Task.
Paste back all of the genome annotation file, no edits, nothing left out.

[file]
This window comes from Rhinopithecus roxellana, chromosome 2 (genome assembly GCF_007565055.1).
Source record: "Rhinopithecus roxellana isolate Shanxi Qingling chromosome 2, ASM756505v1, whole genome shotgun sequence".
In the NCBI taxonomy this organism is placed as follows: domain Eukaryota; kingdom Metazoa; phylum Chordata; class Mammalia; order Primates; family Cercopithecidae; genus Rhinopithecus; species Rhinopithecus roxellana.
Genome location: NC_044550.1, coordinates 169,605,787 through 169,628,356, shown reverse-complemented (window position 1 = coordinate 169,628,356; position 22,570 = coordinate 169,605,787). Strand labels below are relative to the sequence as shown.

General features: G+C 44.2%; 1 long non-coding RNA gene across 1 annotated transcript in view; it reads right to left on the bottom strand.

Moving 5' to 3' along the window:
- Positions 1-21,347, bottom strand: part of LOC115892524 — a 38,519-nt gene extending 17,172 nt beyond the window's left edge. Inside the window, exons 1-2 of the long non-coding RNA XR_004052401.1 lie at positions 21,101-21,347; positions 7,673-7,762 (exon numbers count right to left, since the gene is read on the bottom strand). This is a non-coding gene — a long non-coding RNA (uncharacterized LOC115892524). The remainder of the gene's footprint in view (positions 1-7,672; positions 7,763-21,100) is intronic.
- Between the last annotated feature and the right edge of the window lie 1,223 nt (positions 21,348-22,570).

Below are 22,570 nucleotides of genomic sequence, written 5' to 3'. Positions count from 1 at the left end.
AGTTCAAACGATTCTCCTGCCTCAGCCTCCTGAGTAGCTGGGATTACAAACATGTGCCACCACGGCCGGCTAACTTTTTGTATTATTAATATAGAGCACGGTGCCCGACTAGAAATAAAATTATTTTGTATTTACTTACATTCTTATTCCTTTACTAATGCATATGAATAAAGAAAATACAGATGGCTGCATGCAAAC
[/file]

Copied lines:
This window comes from Rhinopithecus roxellana, chromosome 2 (genome assembly GCF_007565055.1).
Source record: "Rhinopithecus roxellana isolate Shanxi Qingling chromosome 2, ASM756505v1, whole genome shotgun sequence".
In the NCBI taxonomy this organism is placed as follows: domain Eukaryota; kingdom Metazoa; phylum Chordata; class Mammalia; order Primates; family Cercopithecidae; genus Rhinopithecus; species Rhinopithecus roxellana.
Genome location: NC_044550.1, coordinates 169,605,787 through 169,628,356, shown reverse-complemented (window position 1 = coordinate 169,628,356; position 22,570 = coordinate 169,605,787). Strand labels below are relative to the sequence as shown.

General features: G+C 44.2%; 1 long non-coding RNA gene across 1 annotated transcript in view; it reads right to left on the bottom strand.

Moving 5' to 3' along the window:
- Positions 1-21,347, bottom strand: part of LOC115892524 — a 38,519-nt gene extending 17,172 nt beyond the window's left edge. Inside the window, exons 1-2 of the long non-coding RNA XR_004052401.1 lie at positions 21,101-21,347; positions 7,673-7,762 (exon numbers count right to left, since the gene is read on the bottom strand). This is a non-coding gene — a long non-coding RNA (uncharacterized LOC115892524). The remainder of the gene's footprint in view (positions 1-7,672; positions 7,763-21,100) is intronic.
- Between the last annotated feature and the right edge of the window lie 1,223 nt (positions 21,348-22,570).

Below are 22,570 nucleotides of genomic sequence, written 5' to 3'. Positions count from 1 at the left end.
AGTTCAAACGATTCTCCTGCCTCAGCCTCCTGAGTAGCTGGGATTACAAACATGTGCCACCACGGCCGGCTAACTTTTTGTATTATTAATATAGAGCACGGTGCCCGACTAGAAATAAAATTATTTTGTATTTACTTACATTCTTATTCCTTTACTAATGCATATGAATAAAGAAAATACAGATGGCTGCATGCAAAC